Rock bottom is always a possibility you desperately hope never becomes a reality.
But for the Wisconsin men’s hockey team, it was an all too real experience. The Badgers started the season 1-7-2 after boasting the highest of expectations prior to the start of the season.
To put it plainly: It was ugly.
UW struggled to put the puck in the net as its roster kept shrinking due to suspensions and injuries. Before anyone could fully wrap their head around what was happening, it seemed a squad that held so much promise was destined for mediocrity.
Fast forward eight weeks. Campus was deserted. The Badgers were just three games into the second half of their season and on the road in Mankato, Minn.
Friday was a thrill. Minnesota State and Wisconsin exchanged blows in the Jan. 11 game, skating to a 3-3 tie after regulation. With an extra five minutes on the clock, the Badgers were headed into their sixth overtime game of the season, but still looking for their first overtime win.
With about 30 seconds left on the clock, it looked like UW was going to skate to yet another extra-period tie. The Badgers advanced the puck into their offensive zone as senior defenseman John Ramage skated across the slot and chipped up a shot. At the 4:28 mark of overtime, Ramage netted the game winner, extending Wisconsin’s unbeaten streak to nine. The next night Ramage did it again — in overtime with only 6.2 seconds left in extra time — earning Wisconsin its first sweep in Mankato.
After starting the season with only one win in 10 games, Wisconsin didn’t drop a decision in its next 11, with another win the following weekend at home against No. 8 Miami. With a 8-7-5 overall record and a 6-5-5 mark in WCHA play after the sweep at Mankato, Wisconsin moved into sixth-place in the conference, trailing Denver and Nebraska-Omaha, tied for first, by just three points.
Following a non-conference series with Miami — where the Badgers split with a 1-0 win Friday night and a 2-1 loss Saturday this past weekend — Wisconsin currently sits at eighth in the conference and five points out of first with a 9-8-5 overall record.
“We just kept working hard and kept sticking to the plan,” Ramage said. “We believed in ourselves the whole time. … Once we got a few wins, the confidence went up and now we’re just trying to take it one game at a time and keep the streak going.”
The 11-game streak didn’t happen at the drop of a hat. It started with a trip to then-No. 1 Denver where the Badgers picked up a 1-1 tie and a 3-1 victory. In fact, only five of the 11 unbeaten games were played on home ice where the Badgers went 3-0-2 during that time.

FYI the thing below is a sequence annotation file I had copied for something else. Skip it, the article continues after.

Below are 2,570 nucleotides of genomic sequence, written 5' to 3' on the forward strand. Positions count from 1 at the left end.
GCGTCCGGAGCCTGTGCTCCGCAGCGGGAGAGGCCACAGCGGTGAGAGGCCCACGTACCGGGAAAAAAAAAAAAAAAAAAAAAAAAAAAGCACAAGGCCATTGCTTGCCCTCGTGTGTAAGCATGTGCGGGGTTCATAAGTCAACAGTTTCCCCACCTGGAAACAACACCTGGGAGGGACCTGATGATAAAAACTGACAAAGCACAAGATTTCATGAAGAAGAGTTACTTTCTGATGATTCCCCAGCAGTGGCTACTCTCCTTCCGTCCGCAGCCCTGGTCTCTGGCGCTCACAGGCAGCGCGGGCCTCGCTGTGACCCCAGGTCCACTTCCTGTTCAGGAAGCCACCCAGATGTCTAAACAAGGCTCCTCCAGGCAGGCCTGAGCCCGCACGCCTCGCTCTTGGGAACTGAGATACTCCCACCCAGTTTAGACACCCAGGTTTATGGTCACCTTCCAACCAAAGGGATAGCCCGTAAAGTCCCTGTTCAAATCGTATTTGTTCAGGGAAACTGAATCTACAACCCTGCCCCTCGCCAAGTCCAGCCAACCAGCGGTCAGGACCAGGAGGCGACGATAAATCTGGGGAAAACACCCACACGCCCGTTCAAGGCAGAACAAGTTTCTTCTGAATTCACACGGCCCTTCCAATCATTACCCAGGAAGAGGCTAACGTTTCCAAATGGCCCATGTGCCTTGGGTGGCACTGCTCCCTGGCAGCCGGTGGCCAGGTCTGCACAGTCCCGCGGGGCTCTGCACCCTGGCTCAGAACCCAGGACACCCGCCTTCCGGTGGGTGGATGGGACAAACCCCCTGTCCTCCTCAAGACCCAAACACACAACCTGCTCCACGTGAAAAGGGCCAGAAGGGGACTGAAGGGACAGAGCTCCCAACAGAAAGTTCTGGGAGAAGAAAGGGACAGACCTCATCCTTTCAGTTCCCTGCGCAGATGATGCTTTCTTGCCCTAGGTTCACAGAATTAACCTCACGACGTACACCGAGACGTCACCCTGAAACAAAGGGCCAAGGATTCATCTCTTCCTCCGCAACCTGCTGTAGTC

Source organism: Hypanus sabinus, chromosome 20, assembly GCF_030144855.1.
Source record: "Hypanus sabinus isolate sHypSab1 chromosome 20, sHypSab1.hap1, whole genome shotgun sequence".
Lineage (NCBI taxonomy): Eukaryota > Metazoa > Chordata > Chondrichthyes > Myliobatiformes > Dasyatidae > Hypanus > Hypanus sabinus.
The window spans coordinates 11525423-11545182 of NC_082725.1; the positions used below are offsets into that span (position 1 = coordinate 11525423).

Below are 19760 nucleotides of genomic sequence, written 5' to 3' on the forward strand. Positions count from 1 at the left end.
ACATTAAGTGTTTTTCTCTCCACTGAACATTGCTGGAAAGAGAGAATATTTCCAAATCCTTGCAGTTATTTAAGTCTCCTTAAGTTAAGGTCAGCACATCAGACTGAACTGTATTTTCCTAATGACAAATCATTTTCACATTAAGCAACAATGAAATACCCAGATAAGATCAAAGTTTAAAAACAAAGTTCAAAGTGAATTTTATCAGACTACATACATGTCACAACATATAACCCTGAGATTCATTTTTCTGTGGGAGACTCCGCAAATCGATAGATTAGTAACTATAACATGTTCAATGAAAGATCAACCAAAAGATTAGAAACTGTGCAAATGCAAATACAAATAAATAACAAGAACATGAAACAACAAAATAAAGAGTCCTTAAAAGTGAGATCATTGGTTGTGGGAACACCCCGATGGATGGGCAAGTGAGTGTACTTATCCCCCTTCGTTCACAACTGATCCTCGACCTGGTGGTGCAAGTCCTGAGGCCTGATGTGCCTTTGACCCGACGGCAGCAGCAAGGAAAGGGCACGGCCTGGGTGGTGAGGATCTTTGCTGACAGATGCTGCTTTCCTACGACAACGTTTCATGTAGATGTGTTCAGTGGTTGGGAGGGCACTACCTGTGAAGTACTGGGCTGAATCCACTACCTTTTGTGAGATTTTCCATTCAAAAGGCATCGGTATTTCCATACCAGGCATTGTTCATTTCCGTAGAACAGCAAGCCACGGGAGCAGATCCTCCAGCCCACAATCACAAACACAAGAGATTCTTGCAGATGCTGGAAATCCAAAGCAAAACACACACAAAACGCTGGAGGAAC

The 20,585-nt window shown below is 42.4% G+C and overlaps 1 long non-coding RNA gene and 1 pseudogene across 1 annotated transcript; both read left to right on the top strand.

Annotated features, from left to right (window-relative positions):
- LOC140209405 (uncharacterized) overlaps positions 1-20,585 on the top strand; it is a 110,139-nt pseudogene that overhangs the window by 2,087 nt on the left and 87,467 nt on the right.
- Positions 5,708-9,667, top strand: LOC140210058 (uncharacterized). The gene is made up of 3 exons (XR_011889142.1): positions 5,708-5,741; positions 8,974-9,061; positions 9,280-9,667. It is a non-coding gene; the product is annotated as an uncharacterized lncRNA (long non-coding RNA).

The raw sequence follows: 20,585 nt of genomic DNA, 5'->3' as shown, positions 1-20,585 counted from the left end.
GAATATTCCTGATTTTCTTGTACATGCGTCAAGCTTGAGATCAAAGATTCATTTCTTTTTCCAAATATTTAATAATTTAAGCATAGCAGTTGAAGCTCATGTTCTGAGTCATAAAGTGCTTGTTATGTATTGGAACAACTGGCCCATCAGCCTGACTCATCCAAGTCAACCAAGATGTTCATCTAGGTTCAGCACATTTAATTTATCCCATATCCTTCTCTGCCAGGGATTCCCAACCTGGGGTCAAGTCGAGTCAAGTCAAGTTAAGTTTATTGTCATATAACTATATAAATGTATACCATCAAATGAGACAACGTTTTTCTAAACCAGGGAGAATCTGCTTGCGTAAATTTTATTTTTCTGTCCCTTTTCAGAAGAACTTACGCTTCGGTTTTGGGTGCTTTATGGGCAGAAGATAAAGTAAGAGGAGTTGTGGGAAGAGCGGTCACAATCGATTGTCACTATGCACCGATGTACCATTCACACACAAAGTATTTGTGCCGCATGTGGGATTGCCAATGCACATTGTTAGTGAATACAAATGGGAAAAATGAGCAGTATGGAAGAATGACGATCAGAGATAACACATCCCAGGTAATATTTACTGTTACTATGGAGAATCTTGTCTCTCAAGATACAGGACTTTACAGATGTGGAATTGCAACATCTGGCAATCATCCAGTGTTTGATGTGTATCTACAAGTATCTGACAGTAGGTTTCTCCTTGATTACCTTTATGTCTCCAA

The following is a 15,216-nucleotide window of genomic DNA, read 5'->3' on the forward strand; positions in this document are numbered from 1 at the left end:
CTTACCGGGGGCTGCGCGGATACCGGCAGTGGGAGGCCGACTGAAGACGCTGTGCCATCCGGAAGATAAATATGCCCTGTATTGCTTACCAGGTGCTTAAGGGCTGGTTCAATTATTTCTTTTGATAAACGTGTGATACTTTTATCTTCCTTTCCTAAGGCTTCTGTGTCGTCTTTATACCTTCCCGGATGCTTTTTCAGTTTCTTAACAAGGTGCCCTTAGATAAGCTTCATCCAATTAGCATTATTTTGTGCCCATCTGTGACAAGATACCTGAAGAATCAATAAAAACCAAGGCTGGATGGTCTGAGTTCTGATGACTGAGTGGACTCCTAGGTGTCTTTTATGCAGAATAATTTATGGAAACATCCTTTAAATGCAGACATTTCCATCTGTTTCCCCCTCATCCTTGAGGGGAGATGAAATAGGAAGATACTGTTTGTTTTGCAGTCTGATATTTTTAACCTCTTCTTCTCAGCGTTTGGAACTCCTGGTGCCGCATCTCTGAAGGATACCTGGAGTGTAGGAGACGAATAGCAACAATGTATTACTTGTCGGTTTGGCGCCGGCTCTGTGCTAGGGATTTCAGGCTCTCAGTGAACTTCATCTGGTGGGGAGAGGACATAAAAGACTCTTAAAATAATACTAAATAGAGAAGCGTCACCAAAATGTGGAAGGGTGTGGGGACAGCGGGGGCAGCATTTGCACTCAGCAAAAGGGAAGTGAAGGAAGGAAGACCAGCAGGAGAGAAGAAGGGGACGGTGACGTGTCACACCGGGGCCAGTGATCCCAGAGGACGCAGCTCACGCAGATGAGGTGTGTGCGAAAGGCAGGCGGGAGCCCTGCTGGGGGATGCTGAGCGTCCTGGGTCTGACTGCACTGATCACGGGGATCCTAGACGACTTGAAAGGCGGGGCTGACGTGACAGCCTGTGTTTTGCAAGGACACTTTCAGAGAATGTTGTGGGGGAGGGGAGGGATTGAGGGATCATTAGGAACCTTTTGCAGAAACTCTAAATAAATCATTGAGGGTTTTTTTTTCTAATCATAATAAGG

Over that stretch Wisconsin’s offense found new life, scoring 30 goals from 13 different skaters — Ramage, junior forward Michael Mersch and sophomore forward Joseph LaBate led the team with four goals apiece during that stretch, while forwards Tyler Barnes, Jefferson Dahl and Derek Lee had three goals each.
“The whole team is just playing better,” Ramage said. “There’s not a whole lot that has changed (from the beginning of the season), the thing that’s changed is probably the details. … It’s just not one person, it’s everyone stepping up at different times. I think that’s the key to our success right now.”
Prior to that 11-game stretch, the Badgers only netted 18 goals from eight players. Eight of those goals came off Mersch’s stick — the next goal leader had only two (Zengerle, Jake McCabe and Ryan Little).
But only days before classes started up again that unbeaten streak — and subsequently a seven-game win streak — came to an end in 2-1 defensive brawl with Miami. Despite evening things up one-all in the second period and putting 34 shots on net, Miami used an early power play goal and the go-ahead goal in the second period to ensure it didn’t leave Madison without a victory.
“It felt funny to be in the locker room and not have a celebration going on,” head coach Mike Eaves said in his post-game press conference Saturday night. “It has been a long time since we’ve had to deal with a loss. As we take stock of the game tonight, I thought for the first eight to 10 minutes [Miami] had a little more jump in their step. Obviously, they were a team that lost last night and they came out with a little burr in their fanny. But I thought it evened out after that.”
“We were down in their zone the whole time. We attempted 28 shots in the third period. We did the things we needed to do in the third period to try and get us back in the game and we came up short. We didn’t get the ‘dirty one,’ we didn’t get the timely goal to tie it up. … Moving beyond that, this weekend elevated our understanding of how we need to play at a high level if we want to be around at the end of the year.”
Despite the recent loss, there’s no denying Wisconsin has straightened out its season. With such a successful turnaround, the Badgers are leaving their early season woes behind them. They don’t draw on it for any motivation or look back and think, “man, look how far we’ve come.” For them, it’s all about what’s next.
“We really don’t look back to the beginning of the season,” Ramage said. “We only look back to the record that we had and what we had to do to get out of that. … We’re not a team that makes excuses for ourselves. We just want to go out and work hard.”
With 14 games left — 12 of which are WCHA contests — including an outdoor game against archrival Minnesota at Soldier Field, Wisconsin is hoping its initial preseason expectations are still possible.
It won’t be an easy road, particularly with away games at North Dakota and Nebraska-Omaha, but Wisconsin has already faced a season’s worth of adversity. They know what they’re up against.
“Every game is going to be a battle now from here on out,” Eaves said.
But even though it’s going to be tough, the Badgers are ready to bounce back once again.
“Our effort was definitely there and we just have to keep going,” McCabe said. “It’s time to start a new streak.”